Panoply analysis shows that estimating query and data volume costs with BigQuery is complex. This leads to unpredictable fees feeding into users’ uncertainty regarding the costs involved, leading them to try to limit queries and data volume, all of which can negatively impact on the organization’s data analytics capabilities.

This complexity of cost calculation was somewhat solved with Snowflake's solution of bundled CPU pricing, but again, foreseeing your query needs in advance is a challenge remaining unanswered.


The leaders in cloud infrastructure technologies Amazon, Google, and Microsoft are all generally reliable, especially when compared to the on-premise option where many more factors in the chain rely on you. That being said, no matter how reputable the vendor, as the recent AWS S3 outage shows, even the best vendors can have bad days. You need to look not only at the frequency of such incidents (obviously, the less the better) but also, how quickly and thoroughly the vendor responded to the downtime.

Reliable and professional support is one of the main criteria to consider when choosing your DWaaS platform. In my opinion, none of the vendors truly provide a good enough SLA for solving today's on-demand support needs for data savvy customers. This shortcoming is one of the reasons Panoply provides a data architect that is dedicated to each account; a real person responsible for taking care of your real data needs.

Usability, Security, and Integration

As your data grows, the number of data sources increases and data logic becomes more complex, you’ll also want to add management features and functions such as DBA productivity tools, monitoring utilities, locking schemes, and other security mechanisms, remote maintenance capabilities, and user chargeback functionality into your infrastructure. The ability to change data types and implement new tables and indexes at will can sometimes be a lengthy process and taking this into account beforehand can prevent agonizing pain in the future.

When ingesting data into your analytics architecture it is important to assess the type of methodology to do so. The difference between the correct ingestion methodology and the wrong one can be the difference between data loss and rich data and the difference between a well-organized schema and a data swamp.

For instance, Snowflake supports simultaneous users’ queries through different virtual warehouses. According to Periscope Data, you can:

“...have your overnight ETL processes run on slower and less expensive warehouse resources, and then enable real-time ad-hoc queries through a more powerful warehouse during business hours.”

However, with Redshift scale and operational efficiency, ETL can be referred to as a rigid and outdated paradigm.

That is why Panoply follows the ELT process, whereby all of the raw data is instantly available in real-time and the transformations happen asynchronously on query time. This makes Panoply both a data lake and a data warehouse, allowing users to have constant and real-time access to their raw data. This means they can iterate their transformations in real-time, with updates instantly applied on newly inserted data as well. Finally, customized, advanced transformations are also possible via the Panoply UI console and take just minutes to set up and run.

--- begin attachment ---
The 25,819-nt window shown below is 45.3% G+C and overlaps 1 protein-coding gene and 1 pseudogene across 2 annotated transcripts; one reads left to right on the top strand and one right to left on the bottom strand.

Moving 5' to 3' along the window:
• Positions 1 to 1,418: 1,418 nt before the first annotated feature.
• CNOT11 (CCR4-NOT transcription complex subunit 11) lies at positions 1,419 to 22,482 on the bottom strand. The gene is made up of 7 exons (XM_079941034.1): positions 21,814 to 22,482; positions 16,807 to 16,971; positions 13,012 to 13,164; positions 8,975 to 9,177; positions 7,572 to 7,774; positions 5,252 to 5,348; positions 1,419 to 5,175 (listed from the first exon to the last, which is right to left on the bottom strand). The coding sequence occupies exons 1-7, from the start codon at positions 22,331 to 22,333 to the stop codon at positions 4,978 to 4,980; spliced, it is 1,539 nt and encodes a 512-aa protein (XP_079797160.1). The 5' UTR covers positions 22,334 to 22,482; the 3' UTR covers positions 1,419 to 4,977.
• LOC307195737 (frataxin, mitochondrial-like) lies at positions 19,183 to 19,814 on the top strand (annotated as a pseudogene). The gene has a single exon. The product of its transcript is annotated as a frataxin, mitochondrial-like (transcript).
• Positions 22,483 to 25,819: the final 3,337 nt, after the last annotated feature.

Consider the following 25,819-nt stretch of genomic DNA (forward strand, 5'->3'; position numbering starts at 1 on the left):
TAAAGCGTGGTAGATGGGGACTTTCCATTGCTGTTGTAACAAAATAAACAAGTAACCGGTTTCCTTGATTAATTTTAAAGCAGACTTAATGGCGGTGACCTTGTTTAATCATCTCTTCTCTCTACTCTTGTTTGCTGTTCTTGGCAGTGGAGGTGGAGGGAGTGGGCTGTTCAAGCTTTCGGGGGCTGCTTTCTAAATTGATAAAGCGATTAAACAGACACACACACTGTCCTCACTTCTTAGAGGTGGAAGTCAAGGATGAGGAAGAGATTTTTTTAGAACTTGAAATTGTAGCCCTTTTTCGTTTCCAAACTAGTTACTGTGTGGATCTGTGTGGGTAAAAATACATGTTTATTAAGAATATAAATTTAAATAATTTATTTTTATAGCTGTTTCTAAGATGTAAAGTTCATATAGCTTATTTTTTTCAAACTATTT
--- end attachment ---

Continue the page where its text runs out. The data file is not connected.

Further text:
Supported Data Types

Consider your needs carefully. A polyglot approach involves multiple data platform types. These range from relational and analytical databases to NoSQL DBMSs and new platforms, such as Spark and Hadoop.  While this adds complexity, it also provides data warehouse users with the ability to couple historical BI with more forward-looking predictive analytics and data mining. Very important from a BI perspective.

Backup and Recovery

BigQuery automatically replicates data to ensure its availability and durability. However, complete loss of data due to a disaster is less common than the need for fast, instant restore of a specific table or even a specific record. For both purposes, Redshift automatically stores backups to S3 and enables you to revisit data at any point in time over the previous ninety days. In all cases, retrieval includes a series of actions that can make the instant recovery a cumbersome and lengthy operation.

Since Panoply is powered by Redshift, backup to S3 is obvious, but we take it one step further. Leveraging Panoply’s Revision History tables, users keep track of every change to any of their database rows right within their data warehouse, making it immediately available to analysts with simple SQL queries. This makes file uploading to S3 and database extraction redundant when needing to travel back to any point in time and quickly see how the data has changed.


It is frequently beneficial to stay within a common ecosystem. For midsize organizations where a mixture of flexibility and simplicity is important, it is often worth staying with a single supplier that offers compatible technology across different platforms.

Google Amazon and Microsoft all have amazing ecosystems. This is the main reason why you rarely see a company using Redshift combined with Google infrastructure and why major providers are spending so much money and effort trying to migrate companies from their current providers into their ecosystems

Regarding the foundational decision of data warehouse platform, it should be clear that there are many possible choices, and introducing the correct platform really does set the parameters for your company’s information culture. Good luck and choose wisely!